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1/25/2018 7:38:29 AM
Posted: 7/7/2002 5:50:59 PM EST
Hello all, (posting this here and in the tactics/training forum, please let me know which will get more or better answers) My wife is ex military from a long time ago and she always regretted not getting weapons training. Is there anywhere that a civilian can learn and shoot the course of fire used by the army for rifle qualification? She got into the military when women were still not being trained in weapon use, but by the time she got out of the army, weapons training was a requirement for re-enlistment. As she didn't re-up she missed out on weapons training and qualification. She has been ogling a pre-ban AR15 at a shop near here and I would like to get it for her and find a way for her to take something like a military course of fire for M-16. It would be a great xmas/birthday/anniversary gift. Thanks for any information.
Link Posted: 7/7/2002 11:26:23 PM EST
Well, generally speaking the Army way of doing things works fine for the Army, but is sometimes not the best for individuals. There's a few instances (like flight training) where the Army was better than anything you'd find in the civillian world, but really she'd be better off just learning the basics from an NRA certified private instructor. Most of your local ranges should have an idea of who does that sort of stuff. You can find one and it's usually pretty cheap as well. I'd say handgun training is probably more prevelent than rifle, but they're out there. The quality of training she will get from an instructor, even in a small class, will far surpass anything she would have received from the Army, which is assembly line style to say the least. As mentioned F23-9 has the scoop on the Army's marksmenship program. I would get the pamphelts/books from the NRA on rifle shooting/competition as well. They're pretty well written, good info, and easy to use. I wouldn't get all into competition until hse actually has the basics down. Competition is great, but there's no sense in overwhelming any new shooter with that scene. You want to make the training as easy and as comfortable as possible. There are probably several members of this board that are near you that could help as well. If you're anywhere near SE Virginia, I'd be glad to help out anyway I could. The Army uses pop-up target ranges for qual. It's doubtful that you'd have access to one of those, but the "alternate C" target is basically a series of targets on one sheet of paper. They are scaled for use at 25m, but 25yds is close enough. They have different targets of different sizes on them, that represent what the target would look like at 300M, 250m, etc. You simply shoot the targets at 25m and score it. It doesn't give you the range/elevation and windage practice, but it's better than nothing. You can find them on the net and at gunshows, etc. If you can't find any, let me know and I'll see if I can find any for you. The best thing any new shooter can do is just learn the basics of safety and shooting and porgress from there. The AR is quite an easy gun to shoot well. Ross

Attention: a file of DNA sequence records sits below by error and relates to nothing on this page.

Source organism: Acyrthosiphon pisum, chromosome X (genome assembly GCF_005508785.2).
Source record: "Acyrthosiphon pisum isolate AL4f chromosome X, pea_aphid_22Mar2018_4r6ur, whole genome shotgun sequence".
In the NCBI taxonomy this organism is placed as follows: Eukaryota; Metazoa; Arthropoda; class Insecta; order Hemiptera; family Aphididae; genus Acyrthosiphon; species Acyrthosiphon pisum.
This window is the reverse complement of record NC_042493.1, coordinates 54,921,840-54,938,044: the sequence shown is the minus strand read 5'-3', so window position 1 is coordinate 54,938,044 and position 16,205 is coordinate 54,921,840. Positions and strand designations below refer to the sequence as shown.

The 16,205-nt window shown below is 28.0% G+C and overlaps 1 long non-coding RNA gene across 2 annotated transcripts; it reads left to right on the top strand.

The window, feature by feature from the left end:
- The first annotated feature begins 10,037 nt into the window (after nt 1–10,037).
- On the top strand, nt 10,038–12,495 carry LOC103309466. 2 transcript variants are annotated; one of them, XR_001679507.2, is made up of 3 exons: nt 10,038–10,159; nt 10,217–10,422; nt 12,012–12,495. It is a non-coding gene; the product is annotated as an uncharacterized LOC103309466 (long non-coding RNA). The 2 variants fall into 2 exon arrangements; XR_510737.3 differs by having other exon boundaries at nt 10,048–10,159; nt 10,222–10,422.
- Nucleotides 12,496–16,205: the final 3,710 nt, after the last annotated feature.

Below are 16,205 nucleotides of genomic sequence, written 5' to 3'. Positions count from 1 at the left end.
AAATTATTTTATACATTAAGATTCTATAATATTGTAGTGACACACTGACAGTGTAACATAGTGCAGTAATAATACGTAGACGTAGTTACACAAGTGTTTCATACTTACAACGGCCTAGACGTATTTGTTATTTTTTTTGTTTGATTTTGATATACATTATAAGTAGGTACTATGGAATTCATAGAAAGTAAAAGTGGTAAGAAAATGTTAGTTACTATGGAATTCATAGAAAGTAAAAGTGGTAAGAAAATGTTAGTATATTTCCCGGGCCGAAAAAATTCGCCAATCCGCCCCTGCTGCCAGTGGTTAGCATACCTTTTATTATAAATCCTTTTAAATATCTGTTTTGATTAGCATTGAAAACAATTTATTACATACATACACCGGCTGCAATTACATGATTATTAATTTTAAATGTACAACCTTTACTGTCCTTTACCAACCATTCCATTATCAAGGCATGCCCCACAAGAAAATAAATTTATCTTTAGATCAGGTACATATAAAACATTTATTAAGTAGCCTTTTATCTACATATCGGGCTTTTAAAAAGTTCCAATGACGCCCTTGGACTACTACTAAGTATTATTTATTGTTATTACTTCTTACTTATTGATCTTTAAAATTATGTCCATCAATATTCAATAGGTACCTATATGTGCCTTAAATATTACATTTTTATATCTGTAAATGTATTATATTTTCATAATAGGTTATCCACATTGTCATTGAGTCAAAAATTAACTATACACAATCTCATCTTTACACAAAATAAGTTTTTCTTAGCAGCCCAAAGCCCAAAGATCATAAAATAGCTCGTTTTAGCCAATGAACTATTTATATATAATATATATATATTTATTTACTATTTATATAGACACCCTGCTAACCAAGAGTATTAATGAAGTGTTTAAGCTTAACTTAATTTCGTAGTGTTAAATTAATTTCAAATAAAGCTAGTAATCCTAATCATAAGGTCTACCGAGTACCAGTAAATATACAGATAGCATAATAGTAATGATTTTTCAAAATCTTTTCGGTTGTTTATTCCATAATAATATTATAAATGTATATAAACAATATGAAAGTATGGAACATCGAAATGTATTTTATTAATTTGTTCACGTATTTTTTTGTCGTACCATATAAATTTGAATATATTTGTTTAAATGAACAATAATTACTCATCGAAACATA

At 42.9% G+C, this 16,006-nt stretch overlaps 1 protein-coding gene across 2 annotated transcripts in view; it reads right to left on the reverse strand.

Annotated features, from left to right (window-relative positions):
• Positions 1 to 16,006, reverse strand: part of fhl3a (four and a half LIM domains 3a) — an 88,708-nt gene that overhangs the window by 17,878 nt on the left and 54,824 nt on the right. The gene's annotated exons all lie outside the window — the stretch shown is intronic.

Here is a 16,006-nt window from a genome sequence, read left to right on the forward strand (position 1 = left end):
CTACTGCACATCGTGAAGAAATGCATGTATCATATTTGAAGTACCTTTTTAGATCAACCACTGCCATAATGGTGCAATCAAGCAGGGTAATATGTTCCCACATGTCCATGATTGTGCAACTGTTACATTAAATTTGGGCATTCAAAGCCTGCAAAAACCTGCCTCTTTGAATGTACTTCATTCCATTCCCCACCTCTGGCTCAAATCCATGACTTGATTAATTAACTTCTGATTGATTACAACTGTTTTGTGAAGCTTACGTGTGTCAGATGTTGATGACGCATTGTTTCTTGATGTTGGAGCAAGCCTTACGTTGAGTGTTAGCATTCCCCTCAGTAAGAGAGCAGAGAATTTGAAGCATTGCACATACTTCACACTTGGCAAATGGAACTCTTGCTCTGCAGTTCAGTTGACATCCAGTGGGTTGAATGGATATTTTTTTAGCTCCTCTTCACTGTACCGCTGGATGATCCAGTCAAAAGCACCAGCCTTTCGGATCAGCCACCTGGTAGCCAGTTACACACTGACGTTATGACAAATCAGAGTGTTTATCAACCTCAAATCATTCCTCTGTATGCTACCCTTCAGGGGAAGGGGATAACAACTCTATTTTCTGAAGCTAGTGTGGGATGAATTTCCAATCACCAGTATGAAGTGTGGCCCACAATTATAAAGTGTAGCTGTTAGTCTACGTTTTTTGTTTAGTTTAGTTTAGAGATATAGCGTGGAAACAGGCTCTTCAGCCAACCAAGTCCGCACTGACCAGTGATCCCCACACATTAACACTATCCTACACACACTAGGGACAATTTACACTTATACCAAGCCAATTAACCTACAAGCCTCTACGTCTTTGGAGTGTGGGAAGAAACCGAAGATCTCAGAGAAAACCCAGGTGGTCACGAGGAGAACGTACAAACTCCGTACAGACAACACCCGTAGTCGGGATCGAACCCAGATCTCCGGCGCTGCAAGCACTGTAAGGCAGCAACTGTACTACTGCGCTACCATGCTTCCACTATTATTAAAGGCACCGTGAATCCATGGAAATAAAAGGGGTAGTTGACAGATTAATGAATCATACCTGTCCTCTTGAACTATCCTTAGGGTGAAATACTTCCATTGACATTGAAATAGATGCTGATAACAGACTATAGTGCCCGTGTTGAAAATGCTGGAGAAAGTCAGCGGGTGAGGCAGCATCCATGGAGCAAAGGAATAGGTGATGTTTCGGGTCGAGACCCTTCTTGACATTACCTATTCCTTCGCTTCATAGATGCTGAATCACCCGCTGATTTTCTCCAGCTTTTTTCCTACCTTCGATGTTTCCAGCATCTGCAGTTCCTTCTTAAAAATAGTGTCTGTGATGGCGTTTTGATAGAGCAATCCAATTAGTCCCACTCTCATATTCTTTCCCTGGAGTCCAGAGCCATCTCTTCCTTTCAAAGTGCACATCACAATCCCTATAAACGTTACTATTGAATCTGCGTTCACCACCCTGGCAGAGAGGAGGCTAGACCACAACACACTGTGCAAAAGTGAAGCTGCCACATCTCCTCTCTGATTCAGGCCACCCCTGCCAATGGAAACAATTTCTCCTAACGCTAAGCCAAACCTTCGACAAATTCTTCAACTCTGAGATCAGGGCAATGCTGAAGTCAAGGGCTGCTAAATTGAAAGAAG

Link Posted: 7/8/2002 5:45:44 AM EST
Link Posted: 7/8/2002 6:10:15 AM EST
ok let me clarify a little here. Annie (my wife) already knows the basics of shooting and I'll be the one teaching her to shoot anything new that we get. what we are interested in is the course of fire used for I guess you'd call it qualification and grading. in other words the pass/fail, marksman, expert, whatever course. the course of fire used to determine whether a person has to retake the training portion, is adequate with a rifle, or is in fact a damned good shooter. and of course I would truly like to get ahold of the course lay out from before the inception of the "train fire" reactive course thank you
Link Posted: 7/8/2002 8:46:01 AM EST
OK, with the M16 it's pretty simple. You shoot at pop-up targets from 50-300meters. You have 40 target exposures and 40 rds. All hits are scored as hits (which is the way it would be in real life). There is no scoring other than that. No specific points system. You hit 36 targets and you're expert, 30 targts and you're sharpshooter, 23 targets and you're marksman. You'd need the pop-up target range out to 300meters to do it right. On the alternate table "C" (25m on scaled targets) you need to score 38, 33, and 26 respectively because it's easier to do it. The Army went to this system, because it pretty much refelcted the real-life combat situations that it has faced since WWII. It sounds like you want something more closer to what the USMC does for qual. I'll have to handover to the Marines for that. The last Army manual that I saw that had anything to do with rifle marksmanship of the type(i.e. real rifle marksmanship[;)]) you're refering to was from the 50's. Ross
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